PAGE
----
Study type: Medical/biological study (experimental study)

Extremely low frequency magnetic field modulates the level of neurotransmitters. med./bio.

Published in: Korean J Physiol Pharmacol 2015; 19 (1): 15-20

Aim of study (acc. to author)

The effects of a whole body exposure of rats to a 60 Hz magnetic field on the level of various neurotransmitters and nitric oxide in the brain should be investigated.

Background/further details

30 rats were divided into the following groups (n=10 each): 1) sham exposure, 2) exposure for 2 days and 3) exposure for 5 days.

Endpoint

Exposure

Exposure Parameters
Exposure 1: 60 Hz
Exposure duration: continuous for 2 days
Exposure 2: 60 Hz
Exposure duration: continuous for 5 days

Exposure 1

Main characteristics
Frequency 60 Hz
Type
Exposure duration continuous for 2 days
Exposure setup
Exposure source
Setup a pair of Helmholtz coils embedded in an open rectangular frame (140x85x70 cm3), with each coil having 200 turns of an insulated soft copper wire with a diameter of 1 mm; each winding was split, allowing the current to flow in the same direction through each half of the winding (field adding); non-magnetic cage was placed at the center; temperature was 25±2°C
Sham exposure A sham exposure was conducted.
Parameters
Measurand Value Type Method Mass Remarks
magnetic flux density 2 mT effective value measured - at the center of the cage
magnetic flux density 1.8 mT effective value measured - at the edges of the cage

Exposure 2

Main characteristics
Frequency 60 Hz
Type
Exposure duration continuous for 5 days
Exposure setup
Exposure source
Parameters
Measurand Value Type Method Mass Remarks
magnetic flux density 2 mT effective value measured - at the center of the cage
magnetic flux density 1.8 mT effective value measured - at the edges of the cage

Exposed system:

Methods Endpoint/measurement parameters/methodology

Investigated system:
Investigated organ system:
Time of investigation:
  • after exposure

Main outcome of study (acc. to author)

Regarding the biogenic amine neurotransmitters, the level of norepinephrine was significantly decreased and the level of vanillylmandelic acid was significantly increased in all brain regions except for the cortex in both exposure groups compared to the sham exposure. The level of serotonin was significantly increased in group 3 (5 days exposure) in the striatum and thalamus compared to sham exposure. The level of 5-hydroxyindoleacetic acid was significantly increased in the striatum and hippocampus in group 3 and in the thalamus in groups 2 (2 days exposure) and 3 compared to sham exposure. The dopamine level was significantly increased in the thalamus in group 3 compared to sham exposure.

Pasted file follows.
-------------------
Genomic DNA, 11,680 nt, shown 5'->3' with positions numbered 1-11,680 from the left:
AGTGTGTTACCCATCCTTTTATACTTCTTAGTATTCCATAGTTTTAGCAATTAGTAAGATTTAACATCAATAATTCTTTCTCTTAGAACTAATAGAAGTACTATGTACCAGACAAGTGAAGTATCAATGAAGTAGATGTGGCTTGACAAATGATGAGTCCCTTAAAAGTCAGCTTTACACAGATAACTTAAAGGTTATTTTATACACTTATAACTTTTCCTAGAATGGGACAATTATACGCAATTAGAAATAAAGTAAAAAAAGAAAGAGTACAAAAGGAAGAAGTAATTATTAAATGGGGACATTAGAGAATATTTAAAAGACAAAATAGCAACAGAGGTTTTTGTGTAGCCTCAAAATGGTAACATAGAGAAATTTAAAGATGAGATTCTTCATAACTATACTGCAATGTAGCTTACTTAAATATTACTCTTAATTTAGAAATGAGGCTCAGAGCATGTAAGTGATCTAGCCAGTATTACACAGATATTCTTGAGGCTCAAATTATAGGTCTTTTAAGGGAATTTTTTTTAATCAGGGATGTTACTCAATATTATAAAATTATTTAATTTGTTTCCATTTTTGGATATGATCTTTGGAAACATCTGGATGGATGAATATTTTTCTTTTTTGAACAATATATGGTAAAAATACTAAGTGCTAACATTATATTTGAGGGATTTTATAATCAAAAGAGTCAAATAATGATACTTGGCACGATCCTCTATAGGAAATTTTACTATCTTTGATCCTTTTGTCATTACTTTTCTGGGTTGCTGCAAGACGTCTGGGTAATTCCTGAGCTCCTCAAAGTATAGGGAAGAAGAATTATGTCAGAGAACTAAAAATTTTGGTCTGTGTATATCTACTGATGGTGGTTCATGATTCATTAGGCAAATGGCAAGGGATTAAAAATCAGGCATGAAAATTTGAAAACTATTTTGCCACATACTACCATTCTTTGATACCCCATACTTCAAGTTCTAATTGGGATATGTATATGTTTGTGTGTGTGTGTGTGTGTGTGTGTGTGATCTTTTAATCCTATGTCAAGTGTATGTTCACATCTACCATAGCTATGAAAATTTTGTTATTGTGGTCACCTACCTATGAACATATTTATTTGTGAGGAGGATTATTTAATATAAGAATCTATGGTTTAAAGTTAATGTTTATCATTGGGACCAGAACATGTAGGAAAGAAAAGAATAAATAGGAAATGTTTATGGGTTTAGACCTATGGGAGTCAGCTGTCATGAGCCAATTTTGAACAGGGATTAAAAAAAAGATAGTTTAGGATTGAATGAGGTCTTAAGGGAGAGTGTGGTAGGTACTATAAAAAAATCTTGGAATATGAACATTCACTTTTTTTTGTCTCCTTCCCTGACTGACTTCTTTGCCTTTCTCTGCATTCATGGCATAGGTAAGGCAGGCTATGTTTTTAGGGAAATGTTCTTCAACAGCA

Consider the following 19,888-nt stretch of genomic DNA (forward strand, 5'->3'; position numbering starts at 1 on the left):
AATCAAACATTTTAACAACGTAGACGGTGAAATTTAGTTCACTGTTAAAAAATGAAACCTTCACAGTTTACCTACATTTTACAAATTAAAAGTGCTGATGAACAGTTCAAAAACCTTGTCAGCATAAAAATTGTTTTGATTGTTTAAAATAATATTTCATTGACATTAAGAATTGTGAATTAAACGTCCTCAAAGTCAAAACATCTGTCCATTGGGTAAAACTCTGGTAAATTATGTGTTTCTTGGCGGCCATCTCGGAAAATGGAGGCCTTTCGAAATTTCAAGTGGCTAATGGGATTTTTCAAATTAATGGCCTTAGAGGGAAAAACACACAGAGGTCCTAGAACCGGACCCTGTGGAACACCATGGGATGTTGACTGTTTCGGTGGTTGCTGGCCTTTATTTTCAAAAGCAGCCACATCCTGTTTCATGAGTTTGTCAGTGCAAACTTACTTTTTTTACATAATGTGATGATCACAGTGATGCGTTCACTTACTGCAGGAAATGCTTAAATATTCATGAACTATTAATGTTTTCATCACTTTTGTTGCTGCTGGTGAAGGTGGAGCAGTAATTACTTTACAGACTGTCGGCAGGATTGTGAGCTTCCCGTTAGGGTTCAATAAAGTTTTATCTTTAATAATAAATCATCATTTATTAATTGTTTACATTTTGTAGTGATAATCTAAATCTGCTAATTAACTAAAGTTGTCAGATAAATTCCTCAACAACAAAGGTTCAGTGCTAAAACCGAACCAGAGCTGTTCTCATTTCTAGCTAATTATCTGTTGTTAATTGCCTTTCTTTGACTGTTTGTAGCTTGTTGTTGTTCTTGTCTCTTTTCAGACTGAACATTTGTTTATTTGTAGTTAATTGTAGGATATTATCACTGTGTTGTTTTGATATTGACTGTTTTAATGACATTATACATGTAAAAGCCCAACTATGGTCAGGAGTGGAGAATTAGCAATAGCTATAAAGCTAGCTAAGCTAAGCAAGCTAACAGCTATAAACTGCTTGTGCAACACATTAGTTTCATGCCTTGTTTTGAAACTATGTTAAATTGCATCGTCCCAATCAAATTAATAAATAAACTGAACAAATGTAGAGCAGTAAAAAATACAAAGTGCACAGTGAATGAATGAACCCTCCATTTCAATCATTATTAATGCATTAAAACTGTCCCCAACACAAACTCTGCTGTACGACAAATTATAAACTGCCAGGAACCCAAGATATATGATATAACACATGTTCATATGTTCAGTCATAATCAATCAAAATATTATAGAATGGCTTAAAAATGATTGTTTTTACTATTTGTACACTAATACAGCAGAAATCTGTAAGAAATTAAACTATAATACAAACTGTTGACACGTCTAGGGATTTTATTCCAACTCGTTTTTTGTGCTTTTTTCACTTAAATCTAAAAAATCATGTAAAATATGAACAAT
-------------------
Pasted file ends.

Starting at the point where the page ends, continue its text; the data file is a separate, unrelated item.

The following amino acid neurotransmitters levels showed significant alterations in the named brain regions in group 3 compared to sham exposure: aspartic acid decreased in the cortex, glutamate increased in the thalamus, glutamine decreased in the cortex and cerebellum and increased in the striatum and thalamus, glycine decreased in the cortex and hippocampus and increased in the striatum and thalamus, taurine decreased in the cortex and hippocampus, tyrosine increased in the thalamus and gamma aminobutyric acid decreased in the cortex, cerebellum and hippocampus and increased in the striatum and thalamus.
The nitric oxide level was significantly increased in the striatum in groups 2 and 3 and additionally in the thalamus and hippocampus solely in group 3 compared to sham exposure.
The authors conclude that an exposure of rats to a 60 Hz magnetic field could change the level of various neurotransmitters and nitric oxide in the brain.

Study character:

Study funded by

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